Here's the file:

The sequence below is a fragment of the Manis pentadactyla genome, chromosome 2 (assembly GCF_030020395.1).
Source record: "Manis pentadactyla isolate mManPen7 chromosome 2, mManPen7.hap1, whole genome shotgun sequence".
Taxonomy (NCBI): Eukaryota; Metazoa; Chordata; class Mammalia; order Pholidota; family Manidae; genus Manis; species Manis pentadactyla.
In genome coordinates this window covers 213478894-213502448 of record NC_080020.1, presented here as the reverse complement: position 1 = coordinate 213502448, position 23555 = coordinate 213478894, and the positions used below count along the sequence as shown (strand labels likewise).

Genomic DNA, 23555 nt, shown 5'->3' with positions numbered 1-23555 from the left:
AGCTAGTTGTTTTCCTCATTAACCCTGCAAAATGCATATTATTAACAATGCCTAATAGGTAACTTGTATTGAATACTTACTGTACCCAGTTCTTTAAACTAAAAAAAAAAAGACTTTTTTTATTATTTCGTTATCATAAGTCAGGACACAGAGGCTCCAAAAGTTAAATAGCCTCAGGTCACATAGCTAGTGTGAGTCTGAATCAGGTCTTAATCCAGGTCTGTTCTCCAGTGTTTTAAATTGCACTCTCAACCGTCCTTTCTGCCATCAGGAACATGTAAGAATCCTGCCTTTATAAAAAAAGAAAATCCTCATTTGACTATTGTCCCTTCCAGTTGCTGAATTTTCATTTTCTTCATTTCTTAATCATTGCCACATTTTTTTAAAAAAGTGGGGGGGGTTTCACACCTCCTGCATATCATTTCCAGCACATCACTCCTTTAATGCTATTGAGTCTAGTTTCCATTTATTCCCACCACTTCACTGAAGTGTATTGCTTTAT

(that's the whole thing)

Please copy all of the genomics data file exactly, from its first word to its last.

The sequence below is a fragment of the Manis pentadactyla genome, chromosome 2 (assembly GCF_030020395.1).
Source record: "Manis pentadactyla isolate mManPen7 chromosome 2, mManPen7.hap1, whole genome shotgun sequence".
Taxonomy (NCBI): Eukaryota; Metazoa; Chordata; class Mammalia; order Pholidota; family Manidae; genus Manis; species Manis pentadactyla.
In genome coordinates this window covers 213478894-213502448 of record NC_080020.1, presented here as the reverse complement: position 1 = coordinate 213502448, position 23555 = coordinate 213478894, and the positions used below count along the sequence as shown (strand labels likewise).

Genomic DNA, 23555 nt, shown 5'->3' with positions numbered 1-23555 from the left:
AGCTAGTTGTTTTCCTCATTAACCCTGCAAAATGCATATTATTAACAATGCCTAATAGGTAACTTGTATTGAATACTTACTGTACCCAGTTCTTTAAACTAAAAAAAAAAAGACTTTTTTTATTATTTCGTTATCATAAGTCAGGACACAGAGGCTCCAAAAGTTAAATAGCCTCAGGTCACATAGCTAGTGTGAGTCTGAATCAGGTCTTAATCCAGGTCTGTTCTCCAGTGTTTTAAATTGCACTCTCAACCGTCCTTTCTGCCATCAGGAACATGTAAGAATCCTGCCTTTATAAAAAAAGAAAATCCTCATTTGACTATTGTCCCTTCCAGTTGCTGAATTTTCATTTTCTTCATTTCTTAATCATTGCCACATTTTTTTAAAAAAGTGGGGGGGGTTTCACACCTCCTGCATATCATTTCCAGCACATCACTCCTTTAATGCTATTGAGTCTAGTTTCCATTTATTCCCACCACTTCACTGAAGTGTATTGCTTTAT